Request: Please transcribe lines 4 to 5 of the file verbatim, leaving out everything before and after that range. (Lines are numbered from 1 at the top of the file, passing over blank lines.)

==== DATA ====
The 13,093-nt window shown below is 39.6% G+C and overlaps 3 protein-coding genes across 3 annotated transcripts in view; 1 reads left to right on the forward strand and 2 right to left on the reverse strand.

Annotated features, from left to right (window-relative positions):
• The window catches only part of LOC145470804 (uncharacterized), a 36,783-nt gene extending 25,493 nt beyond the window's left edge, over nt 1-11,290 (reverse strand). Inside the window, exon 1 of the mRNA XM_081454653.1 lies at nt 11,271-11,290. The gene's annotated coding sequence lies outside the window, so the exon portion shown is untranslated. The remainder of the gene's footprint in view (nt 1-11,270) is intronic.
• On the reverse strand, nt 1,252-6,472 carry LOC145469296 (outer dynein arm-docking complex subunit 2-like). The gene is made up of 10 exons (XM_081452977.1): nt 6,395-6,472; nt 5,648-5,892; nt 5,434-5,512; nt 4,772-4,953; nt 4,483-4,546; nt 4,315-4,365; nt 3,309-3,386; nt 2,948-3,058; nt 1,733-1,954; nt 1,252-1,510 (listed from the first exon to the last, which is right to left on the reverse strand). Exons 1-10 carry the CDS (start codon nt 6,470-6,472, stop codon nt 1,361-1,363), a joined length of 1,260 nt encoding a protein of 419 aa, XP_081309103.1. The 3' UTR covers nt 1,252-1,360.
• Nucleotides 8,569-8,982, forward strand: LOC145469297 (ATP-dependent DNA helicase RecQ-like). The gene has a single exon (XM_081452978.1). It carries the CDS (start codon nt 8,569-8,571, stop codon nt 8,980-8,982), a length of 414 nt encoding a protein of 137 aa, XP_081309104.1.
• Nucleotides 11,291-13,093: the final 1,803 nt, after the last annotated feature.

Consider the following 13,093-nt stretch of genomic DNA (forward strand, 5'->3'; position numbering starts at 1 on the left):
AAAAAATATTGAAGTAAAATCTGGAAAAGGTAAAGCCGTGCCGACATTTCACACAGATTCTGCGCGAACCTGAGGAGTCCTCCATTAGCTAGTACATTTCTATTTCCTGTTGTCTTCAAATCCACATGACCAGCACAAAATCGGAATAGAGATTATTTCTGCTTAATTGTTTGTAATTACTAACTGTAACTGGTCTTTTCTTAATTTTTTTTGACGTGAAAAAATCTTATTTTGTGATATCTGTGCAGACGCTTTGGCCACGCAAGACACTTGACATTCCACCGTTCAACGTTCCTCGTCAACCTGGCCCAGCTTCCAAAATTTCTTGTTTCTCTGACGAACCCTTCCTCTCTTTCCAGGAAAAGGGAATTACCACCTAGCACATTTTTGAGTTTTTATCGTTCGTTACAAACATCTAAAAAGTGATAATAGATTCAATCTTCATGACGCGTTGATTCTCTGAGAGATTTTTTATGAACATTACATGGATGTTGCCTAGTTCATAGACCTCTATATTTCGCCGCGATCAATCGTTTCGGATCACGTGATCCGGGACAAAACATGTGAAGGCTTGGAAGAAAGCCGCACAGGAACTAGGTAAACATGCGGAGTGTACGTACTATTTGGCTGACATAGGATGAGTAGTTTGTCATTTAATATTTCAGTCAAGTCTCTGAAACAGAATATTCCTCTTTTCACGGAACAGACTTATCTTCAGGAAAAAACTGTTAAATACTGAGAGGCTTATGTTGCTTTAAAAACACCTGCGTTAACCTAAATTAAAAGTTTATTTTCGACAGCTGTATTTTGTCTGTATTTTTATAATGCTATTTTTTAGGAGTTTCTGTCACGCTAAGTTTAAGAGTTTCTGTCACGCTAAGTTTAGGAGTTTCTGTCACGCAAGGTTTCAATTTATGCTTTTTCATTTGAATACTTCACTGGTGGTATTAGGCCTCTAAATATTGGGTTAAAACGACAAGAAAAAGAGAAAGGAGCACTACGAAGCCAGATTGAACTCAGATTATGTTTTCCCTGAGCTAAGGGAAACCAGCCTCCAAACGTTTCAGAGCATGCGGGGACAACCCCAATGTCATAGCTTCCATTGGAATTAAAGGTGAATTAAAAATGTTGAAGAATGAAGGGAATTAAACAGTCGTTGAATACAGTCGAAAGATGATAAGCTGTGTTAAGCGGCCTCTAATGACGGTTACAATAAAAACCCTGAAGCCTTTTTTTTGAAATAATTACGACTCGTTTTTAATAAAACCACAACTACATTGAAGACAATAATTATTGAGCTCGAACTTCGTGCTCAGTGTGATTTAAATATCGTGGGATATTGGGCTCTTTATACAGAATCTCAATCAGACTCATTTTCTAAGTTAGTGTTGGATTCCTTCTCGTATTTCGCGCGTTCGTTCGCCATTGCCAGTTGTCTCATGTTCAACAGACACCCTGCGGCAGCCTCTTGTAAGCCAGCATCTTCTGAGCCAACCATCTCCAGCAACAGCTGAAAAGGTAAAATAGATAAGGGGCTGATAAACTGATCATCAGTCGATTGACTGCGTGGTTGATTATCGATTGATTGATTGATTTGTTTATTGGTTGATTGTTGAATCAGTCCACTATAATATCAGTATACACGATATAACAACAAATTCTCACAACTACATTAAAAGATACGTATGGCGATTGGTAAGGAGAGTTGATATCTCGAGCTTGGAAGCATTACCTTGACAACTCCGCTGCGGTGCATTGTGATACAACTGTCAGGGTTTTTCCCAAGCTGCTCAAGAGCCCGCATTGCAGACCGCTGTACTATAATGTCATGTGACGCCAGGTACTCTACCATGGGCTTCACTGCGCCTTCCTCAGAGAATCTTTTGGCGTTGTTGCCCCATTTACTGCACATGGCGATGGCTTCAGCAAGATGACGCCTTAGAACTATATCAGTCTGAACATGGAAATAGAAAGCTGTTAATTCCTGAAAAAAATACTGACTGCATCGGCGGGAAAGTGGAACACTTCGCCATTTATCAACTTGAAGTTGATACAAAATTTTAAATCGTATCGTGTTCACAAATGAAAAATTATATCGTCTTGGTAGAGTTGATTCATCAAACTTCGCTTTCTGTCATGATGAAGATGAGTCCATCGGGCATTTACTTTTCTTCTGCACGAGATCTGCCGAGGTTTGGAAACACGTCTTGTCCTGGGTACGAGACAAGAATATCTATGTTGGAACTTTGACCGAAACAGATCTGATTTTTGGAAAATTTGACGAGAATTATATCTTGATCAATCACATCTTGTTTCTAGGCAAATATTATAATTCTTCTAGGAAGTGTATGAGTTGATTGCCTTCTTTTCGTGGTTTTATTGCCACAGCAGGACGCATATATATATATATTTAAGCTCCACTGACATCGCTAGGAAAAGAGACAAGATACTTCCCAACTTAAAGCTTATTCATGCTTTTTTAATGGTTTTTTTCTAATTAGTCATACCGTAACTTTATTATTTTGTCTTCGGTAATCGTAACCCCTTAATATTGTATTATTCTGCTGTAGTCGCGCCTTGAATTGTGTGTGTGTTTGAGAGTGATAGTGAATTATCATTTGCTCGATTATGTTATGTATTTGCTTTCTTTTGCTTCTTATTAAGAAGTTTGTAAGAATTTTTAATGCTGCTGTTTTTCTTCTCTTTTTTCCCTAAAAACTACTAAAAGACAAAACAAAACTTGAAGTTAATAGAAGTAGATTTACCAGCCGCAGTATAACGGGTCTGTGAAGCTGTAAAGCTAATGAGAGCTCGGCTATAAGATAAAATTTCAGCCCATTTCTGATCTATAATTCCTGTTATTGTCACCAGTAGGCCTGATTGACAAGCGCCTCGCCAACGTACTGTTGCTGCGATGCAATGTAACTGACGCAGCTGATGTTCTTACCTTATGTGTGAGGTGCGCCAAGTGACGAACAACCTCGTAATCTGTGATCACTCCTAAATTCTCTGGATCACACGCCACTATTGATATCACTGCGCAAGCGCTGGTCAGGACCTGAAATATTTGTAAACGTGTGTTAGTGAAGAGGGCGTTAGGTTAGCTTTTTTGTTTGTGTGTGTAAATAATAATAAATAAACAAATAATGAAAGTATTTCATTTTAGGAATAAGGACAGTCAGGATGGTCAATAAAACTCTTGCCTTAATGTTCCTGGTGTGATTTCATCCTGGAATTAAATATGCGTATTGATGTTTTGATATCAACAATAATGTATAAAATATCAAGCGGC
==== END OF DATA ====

• On the reverse strand, nt 1,252-6,472 carry LOC145469296 (outer dynein arm-docking complex subunit 2-like). The gene is made up of 10 exons (XM_081452977.1): nt 6,395-6,472; nt 5,648-5,892; nt 5,434-5,512; nt 4,772-4,953; nt 4,483-4,546; nt 4,315-4,365; nt 3,309-3,386; nt 2,948-3,058; nt 1,733-1,954; nt 1,252-1,510 (listed from the first exon to the last, which is right to left on the reverse strand). Exons 1-10 carry the CDS (start codon nt 6,470-6,472, stop codon nt 1,361-1,363), a joined length of 1,260 nt encoding a protein of 419 aa, XP_081309103.1. The 3' UTR covers nt 1,252-1,360.
• Nucleotides 8,569-8,982, forward strand: LOC145469297 (ATP-dependent DNA helicase RecQ-like). The gene has a single exon (XM_081452978.1). It carries the CDS (start codon nt 8,569-8,571, stop codon nt 8,980-8,982), a length of 414 nt encoding a protein of 137 aa, XP_081309104.1.